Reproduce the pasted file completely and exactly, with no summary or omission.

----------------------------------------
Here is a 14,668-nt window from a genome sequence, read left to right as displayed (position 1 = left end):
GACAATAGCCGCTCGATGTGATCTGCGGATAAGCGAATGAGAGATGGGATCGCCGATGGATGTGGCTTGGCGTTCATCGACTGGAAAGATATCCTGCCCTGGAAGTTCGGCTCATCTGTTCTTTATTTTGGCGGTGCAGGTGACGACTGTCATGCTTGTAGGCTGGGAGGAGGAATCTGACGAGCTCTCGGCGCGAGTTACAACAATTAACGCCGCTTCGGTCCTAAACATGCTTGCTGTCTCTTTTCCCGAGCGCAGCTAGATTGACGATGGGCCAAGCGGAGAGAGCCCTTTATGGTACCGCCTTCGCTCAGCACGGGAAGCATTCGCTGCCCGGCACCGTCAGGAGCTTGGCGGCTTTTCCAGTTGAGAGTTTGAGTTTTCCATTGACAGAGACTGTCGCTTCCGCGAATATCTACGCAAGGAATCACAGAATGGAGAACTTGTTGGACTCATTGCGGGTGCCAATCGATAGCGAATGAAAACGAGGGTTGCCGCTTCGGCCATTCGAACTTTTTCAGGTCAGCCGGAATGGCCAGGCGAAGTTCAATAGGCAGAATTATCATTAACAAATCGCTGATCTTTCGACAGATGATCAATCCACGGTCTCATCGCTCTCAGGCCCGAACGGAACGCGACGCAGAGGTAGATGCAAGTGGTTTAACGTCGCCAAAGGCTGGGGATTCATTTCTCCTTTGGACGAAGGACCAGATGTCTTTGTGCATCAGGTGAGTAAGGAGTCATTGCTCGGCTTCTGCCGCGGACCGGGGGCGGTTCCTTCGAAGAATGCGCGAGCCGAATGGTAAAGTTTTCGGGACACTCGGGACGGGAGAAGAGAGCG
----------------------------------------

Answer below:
Here is a 14,668-nt window from a genome sequence, read left to right as displayed (position 1 = left end):
GACAATAGCCGCTCGATGTGATCTGCGGATAAGCGAATGAGAGATGGGATCGCCGATGGATGTGGCTTGGCGTTCATCGACTGGAAAGATATCCTGCCCTGGAAGTTCGGCTCATCTGTTCTTTATTTTGGCGGTGCAGGTGACGACTGTCATGCTTGTAGGCTGGGAGGAGGAATCTGACGAGCTCTCGGCGCGAGTTACAACAATTAACGCCGCTTCGGTCCTAAACATGCTTGCTGTCTCTTTTCCCGAGCGCAGCTAGATTGACGATGGGCCAAGCGGAGAGAGCCCTTTATGGTACCGCCTTCGCTCAGCACGGGAAGCATTCGCTGCCCGGCACCGTCAGGAGCTTGGCGGCTTTTCCAGTTGAGAGTTTGAGTTTTCCATTGACAGAGACTGTCGCTTCCGCGAATATCTACGCAAGGAATCACAGAATGGAGAACTTGTTGGACTCATTGCGGGTGCCAATCGATAGCGAATGAAAACGAGGGTTGCCGCTTCGGCCATTCGAACTTTTTCAGGTCAGCCGGAATGGCCAGGCGAAGTTCAATAGGCAGAATTATCATTAACAAATCGCTGATCTTTCGACAGATGATCAATCCACGGTCTCATCGCTCTCAGGCCCGAACGGAACGCGACGCAGAGGTAGATGCAAGTGGTTTAACGTCGCCAAAGGCTGGGGATTCATTTCTCCTTTGGACGAAGGACCAGATGTCTTTGTGCATCAGGTGAGTAAGGAGTCATTGCTCGGCTTCTGCCGCGGACCGGGGGCGGTTCCTTCGAAGAATGCGCGAGCCGAATGGTAAAGTTTTCGGGACACTCGGGACGGGAGAAGAGAGCG